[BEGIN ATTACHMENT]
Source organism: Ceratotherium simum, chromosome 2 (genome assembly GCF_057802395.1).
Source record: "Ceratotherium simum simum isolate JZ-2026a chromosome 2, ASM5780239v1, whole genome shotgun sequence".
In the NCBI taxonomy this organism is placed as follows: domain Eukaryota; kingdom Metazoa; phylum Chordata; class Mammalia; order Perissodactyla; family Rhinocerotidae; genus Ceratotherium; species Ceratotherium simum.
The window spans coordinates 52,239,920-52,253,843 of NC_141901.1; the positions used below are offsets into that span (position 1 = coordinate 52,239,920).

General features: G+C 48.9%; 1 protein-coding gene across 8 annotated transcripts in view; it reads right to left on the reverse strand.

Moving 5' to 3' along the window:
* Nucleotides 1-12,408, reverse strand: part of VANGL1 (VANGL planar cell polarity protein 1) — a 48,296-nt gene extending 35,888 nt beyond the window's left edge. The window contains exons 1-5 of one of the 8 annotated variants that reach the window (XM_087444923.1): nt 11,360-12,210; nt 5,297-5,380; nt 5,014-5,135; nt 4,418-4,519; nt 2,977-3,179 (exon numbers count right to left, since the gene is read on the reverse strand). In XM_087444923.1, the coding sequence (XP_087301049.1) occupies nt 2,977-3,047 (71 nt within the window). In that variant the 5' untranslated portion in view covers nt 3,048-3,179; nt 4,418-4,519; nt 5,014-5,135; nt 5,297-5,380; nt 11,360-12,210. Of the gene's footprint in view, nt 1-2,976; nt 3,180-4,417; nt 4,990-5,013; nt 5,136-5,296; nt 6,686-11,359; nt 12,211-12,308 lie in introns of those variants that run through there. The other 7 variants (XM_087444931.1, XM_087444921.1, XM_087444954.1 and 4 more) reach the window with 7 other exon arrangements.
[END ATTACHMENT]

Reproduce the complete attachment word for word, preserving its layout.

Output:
Source organism: Ceratotherium simum, chromosome 2 (genome assembly GCF_057802395.1).
Source record: "Ceratotherium simum simum isolate JZ-2026a chromosome 2, ASM5780239v1, whole genome shotgun sequence".
In the NCBI taxonomy this organism is placed as follows: domain Eukaryota; kingdom Metazoa; phylum Chordata; class Mammalia; order Perissodactyla; family Rhinocerotidae; genus Ceratotherium; species Ceratotherium simum.
The window spans coordinates 52,239,920-52,253,843 of NC_141901.1; the positions used below are offsets into that span (position 1 = coordinate 52,239,920).

General features: G+C 48.9%; 1 protein-coding gene across 8 annotated transcripts in view; it reads right to left on the reverse strand.

Moving 5' to 3' along the window:
* Nucleotides 1-12,408, reverse strand: part of VANGL1 (VANGL planar cell polarity protein 1) — a 48,296-nt gene extending 35,888 nt beyond the window's left edge. The window contains exons 1-5 of one of the 8 annotated variants that reach the window (XM_087444923.1): nt 11,360-12,210; nt 5,297-5,380; nt 5,014-5,135; nt 4,418-4,519; nt 2,977-3,179 (exon numbers count right to left, since the gene is read on the reverse strand). In XM_087444923.1, the coding sequence (XP_087301049.1) occupies nt 2,977-3,047 (71 nt within the window). In that variant the 5' untranslated portion in view covers nt 3,048-3,179; nt 4,418-4,519; nt 5,014-5,135; nt 5,297-5,380; nt 11,360-12,210. Of the gene's footprint in view, nt 1-2,976; nt 3,180-4,417; nt 4,990-5,013; nt 5,136-5,296; nt 6,686-11,359; nt 12,211-12,308 lie in introns of those variants that run through there. The other 7 variants (XM_087444931.1, XM_087444921.1, XM_087444954.1 and 4 more) reach the window with 7 other exon arrangements.